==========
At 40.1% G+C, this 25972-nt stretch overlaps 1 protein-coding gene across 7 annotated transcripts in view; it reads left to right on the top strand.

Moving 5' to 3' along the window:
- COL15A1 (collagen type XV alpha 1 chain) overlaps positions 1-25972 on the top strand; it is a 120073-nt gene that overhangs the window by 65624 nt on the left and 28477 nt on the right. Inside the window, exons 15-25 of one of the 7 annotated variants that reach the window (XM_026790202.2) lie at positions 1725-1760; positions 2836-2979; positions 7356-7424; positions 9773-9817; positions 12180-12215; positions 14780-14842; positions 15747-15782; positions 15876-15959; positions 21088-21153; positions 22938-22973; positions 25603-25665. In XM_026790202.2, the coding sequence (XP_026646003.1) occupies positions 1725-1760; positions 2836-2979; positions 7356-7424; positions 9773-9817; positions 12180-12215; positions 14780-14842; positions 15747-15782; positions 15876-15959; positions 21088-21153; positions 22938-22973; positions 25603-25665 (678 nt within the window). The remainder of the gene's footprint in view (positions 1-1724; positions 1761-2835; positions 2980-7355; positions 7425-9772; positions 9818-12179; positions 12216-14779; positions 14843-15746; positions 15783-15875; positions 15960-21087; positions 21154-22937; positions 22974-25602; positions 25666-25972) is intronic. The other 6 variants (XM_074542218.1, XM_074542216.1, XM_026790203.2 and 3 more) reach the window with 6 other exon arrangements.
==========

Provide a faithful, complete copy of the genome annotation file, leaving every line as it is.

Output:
At 40.1% G+C, this 25972-nt stretch overlaps 1 protein-coding gene across 7 annotated transcripts in view; it reads left to right on the top strand.

Moving 5' to 3' along the window:
- COL15A1 (collagen type XV alpha 1 chain) overlaps positions 1-25972 on the top strand; it is a 120073-nt gene that overhangs the window by 65624 nt on the left and 28477 nt on the right. Inside the window, exons 15-25 of one of the 7 annotated variants that reach the window (XM_026790202.2) lie at positions 1725-1760; positions 2836-2979; positions 7356-7424; positions 9773-9817; positions 12180-12215; positions 14780-14842; positions 15747-15782; positions 15876-15959; positions 21088-21153; positions 22938-22973; positions 25603-25665. In XM_026790202.2, the coding sequence (XP_026646003.1) occupies positions 1725-1760; positions 2836-2979; positions 7356-7424; positions 9773-9817; positions 12180-12215; positions 14780-14842; positions 15747-15782; positions 15876-15959; positions 21088-21153; positions 22938-22973; positions 25603-25665 (678 nt within the window). The remainder of the gene's footprint in view (positions 1-1724; positions 1761-2835; positions 2980-7355; positions 7425-9772; positions 9818-12179; positions 12216-14779; positions 14843-15746; positions 15783-15875; positions 15960-21087; positions 21154-22937; positions 22974-25602; positions 25666-25972) is intronic. The other 6 variants (XM_074542218.1, XM_074542216.1, XM_026790203.2 and 3 more) reach the window with 6 other exon arrangements.